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The Finger of Fate
A Romance

written by "Reid, Mayne, 1818-1883"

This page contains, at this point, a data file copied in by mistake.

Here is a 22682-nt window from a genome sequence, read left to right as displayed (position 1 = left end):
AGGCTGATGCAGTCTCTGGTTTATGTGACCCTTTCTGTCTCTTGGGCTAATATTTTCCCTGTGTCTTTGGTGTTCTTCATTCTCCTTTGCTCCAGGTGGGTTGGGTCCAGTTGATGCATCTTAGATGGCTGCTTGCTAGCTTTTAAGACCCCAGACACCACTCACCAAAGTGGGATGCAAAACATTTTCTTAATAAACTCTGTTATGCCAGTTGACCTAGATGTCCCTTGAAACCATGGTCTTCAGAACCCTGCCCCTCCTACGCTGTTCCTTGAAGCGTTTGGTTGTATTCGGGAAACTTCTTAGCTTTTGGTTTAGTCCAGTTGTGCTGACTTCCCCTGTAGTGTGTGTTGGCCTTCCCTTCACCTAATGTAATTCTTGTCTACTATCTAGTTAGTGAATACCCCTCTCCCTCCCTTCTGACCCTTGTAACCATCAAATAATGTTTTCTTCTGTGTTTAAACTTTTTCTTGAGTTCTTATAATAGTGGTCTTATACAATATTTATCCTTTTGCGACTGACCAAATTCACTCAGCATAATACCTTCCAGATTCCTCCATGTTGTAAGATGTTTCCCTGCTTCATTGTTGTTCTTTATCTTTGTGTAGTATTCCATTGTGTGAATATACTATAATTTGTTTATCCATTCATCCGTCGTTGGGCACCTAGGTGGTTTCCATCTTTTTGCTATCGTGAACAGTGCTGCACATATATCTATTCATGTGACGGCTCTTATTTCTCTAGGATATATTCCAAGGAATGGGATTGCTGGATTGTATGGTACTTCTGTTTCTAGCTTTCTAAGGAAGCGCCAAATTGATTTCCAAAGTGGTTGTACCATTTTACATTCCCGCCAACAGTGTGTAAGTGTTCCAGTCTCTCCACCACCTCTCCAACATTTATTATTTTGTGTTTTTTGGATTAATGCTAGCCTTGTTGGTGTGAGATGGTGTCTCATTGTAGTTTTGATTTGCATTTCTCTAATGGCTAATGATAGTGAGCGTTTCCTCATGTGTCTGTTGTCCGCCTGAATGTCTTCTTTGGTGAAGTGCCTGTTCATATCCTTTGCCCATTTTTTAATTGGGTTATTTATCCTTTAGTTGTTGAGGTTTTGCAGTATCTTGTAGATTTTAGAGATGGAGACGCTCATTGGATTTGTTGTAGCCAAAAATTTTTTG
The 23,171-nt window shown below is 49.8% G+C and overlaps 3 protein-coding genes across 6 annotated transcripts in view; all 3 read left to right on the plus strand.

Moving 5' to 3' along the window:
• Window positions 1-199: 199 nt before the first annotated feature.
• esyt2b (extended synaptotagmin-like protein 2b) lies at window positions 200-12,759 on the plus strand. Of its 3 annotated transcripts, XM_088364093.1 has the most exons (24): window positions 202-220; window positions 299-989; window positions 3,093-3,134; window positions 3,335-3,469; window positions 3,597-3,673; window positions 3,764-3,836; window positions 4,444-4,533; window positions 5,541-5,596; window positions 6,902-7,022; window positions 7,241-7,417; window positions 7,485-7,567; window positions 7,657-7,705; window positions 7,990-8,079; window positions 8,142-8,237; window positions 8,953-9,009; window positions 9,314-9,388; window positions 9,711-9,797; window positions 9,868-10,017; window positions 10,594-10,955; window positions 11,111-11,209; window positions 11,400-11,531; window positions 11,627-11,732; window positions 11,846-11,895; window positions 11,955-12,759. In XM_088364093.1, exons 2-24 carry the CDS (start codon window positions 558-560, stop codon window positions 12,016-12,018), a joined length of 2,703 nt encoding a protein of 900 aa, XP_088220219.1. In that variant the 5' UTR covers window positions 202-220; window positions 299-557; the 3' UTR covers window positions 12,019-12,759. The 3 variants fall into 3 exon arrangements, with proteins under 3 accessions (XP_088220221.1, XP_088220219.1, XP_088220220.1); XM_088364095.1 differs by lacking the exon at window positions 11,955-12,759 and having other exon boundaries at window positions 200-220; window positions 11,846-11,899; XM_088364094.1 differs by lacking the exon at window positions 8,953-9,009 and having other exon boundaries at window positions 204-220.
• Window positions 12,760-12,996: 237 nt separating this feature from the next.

... of your future.” “Mine!” “Yes, yours. Oh, it is fearful!” “In what way fearful?” asked the young Englishman. “Surely, I shall soon be set free? Why need I care for a few days, or even weeks, of imprisonment?” “Caro signore, you deceive yourself! It is not imprisonment, though you may find that hard enough; and harder still when he comes back again—brute that he is!” Strange language for a wife to use towards her husband, thought Henry Harding. “Yes, harder,” continued she, “if the letter you have written receive no response—I mean if it bring no ransom. Tell me, signore, what did you say in that letter? Tell me all.” “I thought you were acquainted with its contents. It was dictated in your hearing, and penned in your presence.” “I know, I know; but was that all? I saw that you were unwilling to sign it. You had a reason?” “I had.” “Some difference with your family? You are not friends with your father—am I right?” “Something of that,” answered the young Englishman, knowing no reason why he should conceal a quarrel—so far away from those whom it might concern. “I thought so,” said the woman. “And this,” she continued, changing her tone to one of greater earnestness, “this quarrel may prevent your father from sending the riscatta.” “Possibly it may.” “Possibly it may! You treat the matter lightly; you have done so all along. I have noticed it. One cannot help admiring your courage; I cannot. Perhaps that is why I am here.” Again there was something like a sigh, which added to the surprise of the captive, something of embarrassment. “You know not,” continued Popetta, “the fate that is before you if the riscatta should not come.” “What fate, signora?” “As I have said, a fearful on...

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